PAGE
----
How to Catch a Green Wave
Do you want to break out of the whitewash and start surfing green, unbroken waves? Learn everything from positioning to the pop up in one guide.
Beginners start their learning process by riding soft and flat white waves, which is also referred to as riding the foam. Riding the foam is easy because the water is predictable and it just carries you. That’s why it’s ideal for beginners to know their bodies and boards, find their balanced stance, and diagnose their shortcomings.
But, it’s going to get boring in quite a short while, and you’ll be eyeing the distance in longing for great, green, unbroken waves to ride. There might be a little bit of worry in that eye, too since catching and riding a green wave is not at all like riding the foam, and you’ll need to relearn lots of things to succeed in this transition. That means starting from scratch; it starts from the moment you introduce yourself to the wave.
In this tutorial, with the guidance of Clayton Nienaber, we are going to break down everything you need to know about catching a green (unbroken) wave. There are five simple steps to successfully catch such a wave: positioning, waiting, feeling the lift, looking, and taking off (the oreo biscuit). Below, we are going to cover each in their respective order.
When you look at wave formations from a bird’s eye perspective, you’re going to see lots of different shapes. A wave curves into another from one side, and yet another creates an upward slope from the previous. First, you have to be wary of how these formations will transform in due time. In other words, you need to gauge whether an opening you see will close soon due to another wave.
In addition to that, you need to think of it in terms of catching a bus. See, you don’t need to generate speed when you catch a bus because the bus has its own motor and wheels and all the speed you need to get from point A to point B. It’s the same with the waves. The wave already has the speed you need. The trick is finding the entry point so that you can make the most of the momentum of the wave. For that, you need to find the wave’s apex and position yourself there.
By positioning yourself at the apex, you’ll be giving yourself lots of flexibility in terms of further movement. You’ll have the ability to see in all directions at once and the freedom to go in the direction that’s most feasible for your ride. Therefore, positioning yourself at the apex is key to catching any wave, no matter the color and shape.
Contrary to a layperson’s opinion, a great deal of surfing is actually paddling and waiting. These two might seem like trivial matters for a beginner, but they play a definitive role for the rest of your ride. Therefore, knowing how to paddle efficiently and how you should be waiting for a wave are crucial aspects of surfing.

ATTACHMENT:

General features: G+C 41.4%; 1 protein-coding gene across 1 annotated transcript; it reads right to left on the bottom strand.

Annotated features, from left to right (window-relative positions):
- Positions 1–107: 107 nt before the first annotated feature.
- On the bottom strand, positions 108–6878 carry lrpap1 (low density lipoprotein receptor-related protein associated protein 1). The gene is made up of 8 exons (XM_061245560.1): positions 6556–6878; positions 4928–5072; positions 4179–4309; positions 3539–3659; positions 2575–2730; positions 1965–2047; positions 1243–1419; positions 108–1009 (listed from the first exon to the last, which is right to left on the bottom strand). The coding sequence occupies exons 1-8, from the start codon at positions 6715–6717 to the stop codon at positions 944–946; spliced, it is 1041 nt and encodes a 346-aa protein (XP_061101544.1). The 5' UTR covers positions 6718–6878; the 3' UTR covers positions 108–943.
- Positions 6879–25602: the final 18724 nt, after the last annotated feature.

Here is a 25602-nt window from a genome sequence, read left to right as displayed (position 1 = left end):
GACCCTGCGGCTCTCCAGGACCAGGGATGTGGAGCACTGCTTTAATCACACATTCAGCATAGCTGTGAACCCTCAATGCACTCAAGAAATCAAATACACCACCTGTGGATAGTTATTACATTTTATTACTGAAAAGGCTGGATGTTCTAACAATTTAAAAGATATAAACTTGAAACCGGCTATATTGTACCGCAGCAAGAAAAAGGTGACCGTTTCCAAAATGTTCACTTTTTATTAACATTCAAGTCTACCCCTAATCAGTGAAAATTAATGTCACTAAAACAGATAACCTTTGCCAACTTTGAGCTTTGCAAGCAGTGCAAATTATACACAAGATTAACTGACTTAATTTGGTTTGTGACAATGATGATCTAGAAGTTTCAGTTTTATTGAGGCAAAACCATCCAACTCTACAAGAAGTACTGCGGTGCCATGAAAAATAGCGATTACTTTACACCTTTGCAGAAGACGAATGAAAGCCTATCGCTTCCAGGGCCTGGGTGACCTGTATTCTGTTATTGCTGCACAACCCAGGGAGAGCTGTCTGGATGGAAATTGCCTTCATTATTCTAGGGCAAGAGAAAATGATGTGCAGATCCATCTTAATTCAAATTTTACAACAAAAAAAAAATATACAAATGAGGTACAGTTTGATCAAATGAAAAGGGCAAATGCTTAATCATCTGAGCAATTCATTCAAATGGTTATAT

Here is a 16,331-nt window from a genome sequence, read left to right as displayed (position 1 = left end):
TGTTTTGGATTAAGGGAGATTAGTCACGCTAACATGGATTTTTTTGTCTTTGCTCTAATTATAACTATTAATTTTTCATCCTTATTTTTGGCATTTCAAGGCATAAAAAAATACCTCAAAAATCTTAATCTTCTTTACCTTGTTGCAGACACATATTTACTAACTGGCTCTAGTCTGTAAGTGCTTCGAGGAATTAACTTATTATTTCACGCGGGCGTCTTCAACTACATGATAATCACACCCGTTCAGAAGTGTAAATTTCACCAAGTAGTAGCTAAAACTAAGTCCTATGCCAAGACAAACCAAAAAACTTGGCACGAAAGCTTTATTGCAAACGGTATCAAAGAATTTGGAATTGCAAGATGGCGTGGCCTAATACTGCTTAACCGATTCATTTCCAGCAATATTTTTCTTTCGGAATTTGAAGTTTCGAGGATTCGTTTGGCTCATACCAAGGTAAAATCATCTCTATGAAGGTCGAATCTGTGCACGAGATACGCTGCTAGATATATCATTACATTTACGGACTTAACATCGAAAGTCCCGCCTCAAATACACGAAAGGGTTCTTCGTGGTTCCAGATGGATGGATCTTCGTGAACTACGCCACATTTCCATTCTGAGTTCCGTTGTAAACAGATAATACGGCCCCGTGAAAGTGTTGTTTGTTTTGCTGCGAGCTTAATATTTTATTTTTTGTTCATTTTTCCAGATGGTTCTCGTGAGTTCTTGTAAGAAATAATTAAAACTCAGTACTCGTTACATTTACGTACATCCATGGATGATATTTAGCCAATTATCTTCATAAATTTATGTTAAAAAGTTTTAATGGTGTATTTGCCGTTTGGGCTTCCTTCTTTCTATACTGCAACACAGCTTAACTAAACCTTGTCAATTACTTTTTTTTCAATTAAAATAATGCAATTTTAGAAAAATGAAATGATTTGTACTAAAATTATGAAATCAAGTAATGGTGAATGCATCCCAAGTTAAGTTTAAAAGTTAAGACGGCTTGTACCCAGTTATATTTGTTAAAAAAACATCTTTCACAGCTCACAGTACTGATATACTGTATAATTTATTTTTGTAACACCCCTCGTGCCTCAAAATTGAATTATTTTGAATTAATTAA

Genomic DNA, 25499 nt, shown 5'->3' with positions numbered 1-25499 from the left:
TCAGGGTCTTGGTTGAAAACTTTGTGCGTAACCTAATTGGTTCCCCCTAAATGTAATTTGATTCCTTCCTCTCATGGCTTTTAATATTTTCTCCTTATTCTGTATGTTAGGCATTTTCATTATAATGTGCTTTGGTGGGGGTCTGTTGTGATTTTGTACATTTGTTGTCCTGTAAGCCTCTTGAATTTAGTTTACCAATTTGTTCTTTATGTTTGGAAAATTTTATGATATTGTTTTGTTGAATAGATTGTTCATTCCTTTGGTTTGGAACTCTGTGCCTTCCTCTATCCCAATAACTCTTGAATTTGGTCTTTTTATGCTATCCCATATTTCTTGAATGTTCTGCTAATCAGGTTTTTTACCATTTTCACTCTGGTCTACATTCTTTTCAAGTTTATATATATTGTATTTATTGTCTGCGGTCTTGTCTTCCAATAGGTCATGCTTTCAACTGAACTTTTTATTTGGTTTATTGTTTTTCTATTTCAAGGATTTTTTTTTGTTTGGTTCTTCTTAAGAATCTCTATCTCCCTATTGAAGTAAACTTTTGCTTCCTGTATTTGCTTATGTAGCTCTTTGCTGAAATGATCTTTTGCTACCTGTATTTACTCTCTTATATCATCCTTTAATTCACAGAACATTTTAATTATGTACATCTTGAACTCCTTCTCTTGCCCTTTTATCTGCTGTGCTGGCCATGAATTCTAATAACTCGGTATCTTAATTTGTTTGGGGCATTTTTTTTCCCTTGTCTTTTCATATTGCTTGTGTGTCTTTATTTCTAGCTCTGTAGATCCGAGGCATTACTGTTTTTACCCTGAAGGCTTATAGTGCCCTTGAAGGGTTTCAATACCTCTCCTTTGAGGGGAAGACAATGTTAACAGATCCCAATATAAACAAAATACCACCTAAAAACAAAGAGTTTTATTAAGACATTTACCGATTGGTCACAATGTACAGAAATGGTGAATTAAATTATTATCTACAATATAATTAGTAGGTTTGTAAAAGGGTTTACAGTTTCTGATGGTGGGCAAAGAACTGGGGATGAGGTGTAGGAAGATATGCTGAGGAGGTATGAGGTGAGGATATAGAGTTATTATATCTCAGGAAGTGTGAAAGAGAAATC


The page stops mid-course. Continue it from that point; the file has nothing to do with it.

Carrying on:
Let’s start with paddling. Most beginners might be thinking that they need to paddle faster to catch a wave. So, you see them trashing water frantically as if they are drowning and blocking their range of view. The frantic paddling might be due to anxiety, but if you can’t see what’s going on elsewhere, it’s only going to create even more anxiety. Even worse, you won’t be accelerating, and even if you do, it won’t have any purpose because you’re unaware of your surroundings. In the end, if you get too lost inside the water with your chin down, you'll soon be wiped out.
When you swim and paddle slower, on the other hand, you’ll stay above water and the whole process will be a lot smoother. That way, you’ll be able to see what’s going on around you and know when and how to pace yourself. You’ll also see the wave approaching and whatever anxiety you have about it will dissolve.
Furthermore, paddling slower will spare you valuable energy. More time spent observing the wave and identifying your entry point will give you the best of lifts, and the rest is technique. Keep your feet flat while lying down and lift your back to create a big arch. That will put pressure on the back of the board, so the wave will push you forward. After that, you can gently pop up, see where you want to go, and point your hands in that direction.
Feeling the Lift
To start with, let’s reiterate the last moments of paddling: you keep your upper body high on the board and feet flat so that the tail stays in the water. What happens when you keep your head, chin, and the rest of your upper body low in that situation? Well, you don’t know how the tail of your board will react to the force of the wave. It means that you will lose control of the board and the tail might turn towards any angle, leaving you in a position with no idea where to go.
When you keep the tail down, on the other hand, the water underneath it gives it a push. It gives the board an almost automatic drive, acceleration, and purpose. We are talking about catching a wave here, but if you get this right, it’ll be more like letting the wave catch you and carry you wherever you want to go. For that, you just need to glide a bit as described above and then pop up.